RIVERWOODS, Ill.--(BUSINESS WIRE)--Consumer confidence jumped in January, with more consumers saying the general economy and their personal finances are improving. The Discover U.S. Spending Monitor, a 4-year-old daily poll tracking economic confidence and spending intentions of nearly 8,200 consumers throughout the month, recorded a 5.5-point jump from the previous month to 90.5. This is the first time since May 2010 that the index has topped 90.
Nearly 30 percent of consumers felt the overall economy is getting better, a jump of more than 6 percentage points from December and the highest figure in the last year. At the same time, those who reported their personal finances were improving rose nearly 5 percentage points to 23 percent – also the highest figure since February 2011.
The percentage of people who rated the U.S. economy as poor also declined from the previous month, down 2 percentage points to 56 percent. At the same time, the percentage of people who rated the economy as good or excellent exceeded 11 percent, an increase of more than 2 percentage points from the month before and the highest percentage for the Monitor since September 2008.
Views of Personal Finances Improve; More Money Left Over
Consumer sentiment toward their personal finances showed a marked improvement, while more consumers also reported more money left over at the end of the month:
- Consumers from households of all incomes reported a brightening attitude toward their personal finances, with those from households earning between $40,000 and $75,000 annually seeing the biggest jump in sentiment. Of that group, nearly 27 percent said their personal finances were improving, up more than 7 points from the month before. In comparison, of consumers from households with less than $40,000 in annual income, nearly 15 percent reported they feel more positive about their personal finances, up nearly 4 points from the month before.
- 47 percent of consumers reported they had money in their pockets after paying bills last month, an increase of 2 points from the month before.
- Of those who reported having money left over, more than 16 percent said that amount was greater than they had the previous month, a jump of nearly 6 points from December.
Spending Intentions Remain Steady
Consumers reported they spent markedly less in January compared to the previous month, which is typical spending behavior after the holidays. Despite the increase in the number of consumers having money left over after paying bills, consumers say they will hold the line on spending next month.
- 54 percent said they would spend about the same next month, compared to just 43 percent who said that last month. In addition, the percentage of people who said they would spend more did not change.
- The percentage of people who said they would spend less also declined: 21 percent reported they would spend less, a decrease of 10 percentage points from the month before.
Consumers Stay Conservative with Discretionary Spending Plans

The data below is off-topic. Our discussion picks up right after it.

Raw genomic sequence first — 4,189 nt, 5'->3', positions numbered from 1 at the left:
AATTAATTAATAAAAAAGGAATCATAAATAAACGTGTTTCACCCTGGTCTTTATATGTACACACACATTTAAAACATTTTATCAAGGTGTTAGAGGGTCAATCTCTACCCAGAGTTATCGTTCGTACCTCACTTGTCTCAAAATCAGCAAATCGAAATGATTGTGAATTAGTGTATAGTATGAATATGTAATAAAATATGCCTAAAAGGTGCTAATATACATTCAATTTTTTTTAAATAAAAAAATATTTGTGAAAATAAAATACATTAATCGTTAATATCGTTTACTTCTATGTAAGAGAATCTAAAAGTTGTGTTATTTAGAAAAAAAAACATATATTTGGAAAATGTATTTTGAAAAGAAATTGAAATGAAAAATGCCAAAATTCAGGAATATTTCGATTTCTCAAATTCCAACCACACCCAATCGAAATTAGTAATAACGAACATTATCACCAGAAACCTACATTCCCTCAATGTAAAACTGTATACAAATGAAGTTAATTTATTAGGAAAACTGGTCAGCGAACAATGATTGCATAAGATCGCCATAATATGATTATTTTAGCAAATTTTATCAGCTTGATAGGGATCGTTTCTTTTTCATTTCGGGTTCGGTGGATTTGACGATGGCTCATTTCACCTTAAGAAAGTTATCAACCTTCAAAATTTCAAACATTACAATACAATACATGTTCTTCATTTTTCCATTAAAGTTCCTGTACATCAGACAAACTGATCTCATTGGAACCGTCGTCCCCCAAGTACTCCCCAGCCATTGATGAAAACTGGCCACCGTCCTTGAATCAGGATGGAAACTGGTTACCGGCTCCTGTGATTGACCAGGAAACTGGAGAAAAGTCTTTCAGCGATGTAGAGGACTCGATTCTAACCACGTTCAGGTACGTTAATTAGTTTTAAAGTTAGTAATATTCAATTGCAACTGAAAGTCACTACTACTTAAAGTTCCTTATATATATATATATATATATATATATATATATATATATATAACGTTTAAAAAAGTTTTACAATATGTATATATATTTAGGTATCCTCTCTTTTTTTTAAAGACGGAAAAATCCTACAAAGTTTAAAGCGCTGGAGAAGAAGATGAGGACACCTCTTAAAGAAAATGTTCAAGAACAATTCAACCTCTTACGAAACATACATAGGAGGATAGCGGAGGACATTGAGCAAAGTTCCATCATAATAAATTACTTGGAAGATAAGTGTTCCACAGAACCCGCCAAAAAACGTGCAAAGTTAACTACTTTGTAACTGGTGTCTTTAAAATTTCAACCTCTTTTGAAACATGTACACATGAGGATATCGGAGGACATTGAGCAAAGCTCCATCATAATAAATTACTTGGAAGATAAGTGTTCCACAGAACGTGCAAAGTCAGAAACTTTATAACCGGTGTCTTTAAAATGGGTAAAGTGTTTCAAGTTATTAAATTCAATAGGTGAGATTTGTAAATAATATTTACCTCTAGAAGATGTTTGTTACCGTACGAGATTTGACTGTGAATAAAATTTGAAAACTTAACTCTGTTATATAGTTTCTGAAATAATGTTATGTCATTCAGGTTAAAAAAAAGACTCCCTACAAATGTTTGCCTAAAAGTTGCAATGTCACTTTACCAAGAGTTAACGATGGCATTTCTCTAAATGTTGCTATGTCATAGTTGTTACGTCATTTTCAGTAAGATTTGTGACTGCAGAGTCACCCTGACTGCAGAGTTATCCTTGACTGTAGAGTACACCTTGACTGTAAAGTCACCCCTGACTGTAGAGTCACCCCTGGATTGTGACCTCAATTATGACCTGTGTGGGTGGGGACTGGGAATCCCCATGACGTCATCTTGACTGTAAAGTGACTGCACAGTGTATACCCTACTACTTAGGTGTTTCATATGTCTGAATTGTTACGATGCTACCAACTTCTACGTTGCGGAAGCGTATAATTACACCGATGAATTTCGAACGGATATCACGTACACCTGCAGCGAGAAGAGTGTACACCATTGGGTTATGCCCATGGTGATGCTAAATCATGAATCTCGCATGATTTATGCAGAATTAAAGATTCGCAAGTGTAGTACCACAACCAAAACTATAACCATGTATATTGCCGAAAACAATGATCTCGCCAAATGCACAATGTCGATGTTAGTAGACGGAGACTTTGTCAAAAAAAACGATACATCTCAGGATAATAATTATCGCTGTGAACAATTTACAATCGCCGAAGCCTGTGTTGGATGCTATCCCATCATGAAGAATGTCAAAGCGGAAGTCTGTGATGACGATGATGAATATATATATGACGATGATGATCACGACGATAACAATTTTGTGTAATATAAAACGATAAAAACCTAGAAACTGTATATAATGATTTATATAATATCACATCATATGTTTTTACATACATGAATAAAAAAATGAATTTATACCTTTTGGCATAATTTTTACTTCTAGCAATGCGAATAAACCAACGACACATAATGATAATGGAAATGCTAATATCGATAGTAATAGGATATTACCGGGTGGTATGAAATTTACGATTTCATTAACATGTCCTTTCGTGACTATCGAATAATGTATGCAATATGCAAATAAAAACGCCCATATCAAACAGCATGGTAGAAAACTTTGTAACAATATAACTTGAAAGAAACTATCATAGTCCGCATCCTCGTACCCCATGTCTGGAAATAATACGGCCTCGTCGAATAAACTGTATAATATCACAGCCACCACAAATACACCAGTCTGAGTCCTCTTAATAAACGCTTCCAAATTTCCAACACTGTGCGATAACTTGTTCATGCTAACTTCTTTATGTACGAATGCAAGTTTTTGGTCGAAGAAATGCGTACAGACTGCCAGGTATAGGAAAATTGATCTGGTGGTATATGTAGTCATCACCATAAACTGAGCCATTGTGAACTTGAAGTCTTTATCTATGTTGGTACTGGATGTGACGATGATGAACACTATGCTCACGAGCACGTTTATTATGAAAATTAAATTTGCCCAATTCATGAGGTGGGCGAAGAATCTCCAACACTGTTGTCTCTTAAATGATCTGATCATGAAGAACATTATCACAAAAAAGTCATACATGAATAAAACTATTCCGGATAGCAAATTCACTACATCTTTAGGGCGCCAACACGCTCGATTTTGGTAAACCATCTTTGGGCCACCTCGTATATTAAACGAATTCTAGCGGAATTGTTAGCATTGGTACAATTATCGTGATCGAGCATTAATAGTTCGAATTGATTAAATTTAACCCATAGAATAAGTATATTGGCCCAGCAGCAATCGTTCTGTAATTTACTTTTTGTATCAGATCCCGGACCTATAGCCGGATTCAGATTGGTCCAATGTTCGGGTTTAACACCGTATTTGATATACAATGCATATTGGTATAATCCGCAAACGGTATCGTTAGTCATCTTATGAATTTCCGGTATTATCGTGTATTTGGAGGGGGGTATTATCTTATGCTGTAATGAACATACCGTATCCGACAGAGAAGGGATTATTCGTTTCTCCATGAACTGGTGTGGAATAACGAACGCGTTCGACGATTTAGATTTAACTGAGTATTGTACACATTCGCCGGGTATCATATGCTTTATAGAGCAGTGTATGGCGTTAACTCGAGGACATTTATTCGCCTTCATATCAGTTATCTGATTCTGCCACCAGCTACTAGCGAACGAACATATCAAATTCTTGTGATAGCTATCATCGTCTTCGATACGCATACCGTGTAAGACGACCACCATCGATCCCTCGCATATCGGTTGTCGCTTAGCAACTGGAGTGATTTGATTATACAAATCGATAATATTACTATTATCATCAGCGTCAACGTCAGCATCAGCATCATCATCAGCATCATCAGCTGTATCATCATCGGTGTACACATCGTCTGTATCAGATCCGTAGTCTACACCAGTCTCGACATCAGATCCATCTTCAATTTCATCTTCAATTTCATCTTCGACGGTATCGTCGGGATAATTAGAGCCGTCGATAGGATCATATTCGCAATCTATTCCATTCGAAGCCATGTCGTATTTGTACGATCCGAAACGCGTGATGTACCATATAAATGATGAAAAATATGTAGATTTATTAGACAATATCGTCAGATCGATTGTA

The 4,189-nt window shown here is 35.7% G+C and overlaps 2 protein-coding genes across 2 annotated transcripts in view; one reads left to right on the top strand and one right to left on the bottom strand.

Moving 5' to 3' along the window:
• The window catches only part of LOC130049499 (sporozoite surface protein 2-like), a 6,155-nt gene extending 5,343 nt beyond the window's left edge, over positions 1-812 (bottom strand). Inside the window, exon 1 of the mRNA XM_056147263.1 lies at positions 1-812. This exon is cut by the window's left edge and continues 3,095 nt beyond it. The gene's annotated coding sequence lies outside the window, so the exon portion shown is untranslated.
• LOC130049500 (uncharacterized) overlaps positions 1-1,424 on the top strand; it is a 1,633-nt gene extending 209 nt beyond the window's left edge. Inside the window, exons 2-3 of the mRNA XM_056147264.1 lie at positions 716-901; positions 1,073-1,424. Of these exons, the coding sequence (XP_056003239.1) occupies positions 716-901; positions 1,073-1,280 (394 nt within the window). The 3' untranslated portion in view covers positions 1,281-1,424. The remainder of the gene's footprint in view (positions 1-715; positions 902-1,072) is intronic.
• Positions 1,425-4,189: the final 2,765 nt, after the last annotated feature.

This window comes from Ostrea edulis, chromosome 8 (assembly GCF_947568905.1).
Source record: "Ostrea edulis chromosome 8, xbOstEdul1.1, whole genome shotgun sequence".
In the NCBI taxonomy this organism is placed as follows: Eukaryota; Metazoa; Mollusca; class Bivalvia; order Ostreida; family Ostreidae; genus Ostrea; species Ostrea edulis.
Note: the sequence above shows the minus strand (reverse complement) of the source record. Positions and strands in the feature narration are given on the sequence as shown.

Consistent with last month’s data, consumers reported this month that they intend to be conservative with their discretionary spending.
- Just 7 percent said they would spend more next month on discretionary personal items like going out to dinner or the movies, which is the lowest percentage since January 2011. In addition, 49 percent said they would spend less next month on discretionary personal items, an increase of 1 percent, while 41 percent said they would spend about the same as the prior month, an increase of 3 points.
- In addition, 45 percent reported they would spend less next month on major personal purchases like a vacation, which is down 2 percentage points from the month before, while 40 percent said they plan to spend the same, up 3 points from December.
- Household expenditures are expected to remain largely the same in February: 37 percent planned on spending more in the next 30 days, the same as last month, while 9 percent said they would spend less, an increase of 1 percentage point from the month before. Fifty-two percent said they would spend the same amount as the month before, a decrease of 1 percentage point from the month before.
Discover Financial Services (NYSE: DFS) is a direct banking and payment services company with one of the most recognized brands in U.S. financial services. Since its inception in 1986, the company has become one of the largest card issuers in the United States. The company operates the Discover card, America's cash rewards pioneer, and offers personal and student loans, online savings accounts, certificates of deposit and money market accounts through its Discover Bank subsidiary. Its payment businesses consist of Discover Network, with millions of merchant and cash access locations; PULSE, one of the nation's leading ATM/debit networks; and Diners Club International, a global payments network with acceptance in more than 185 countries and territories. For more information, visit http://www.discoverfinancial.com.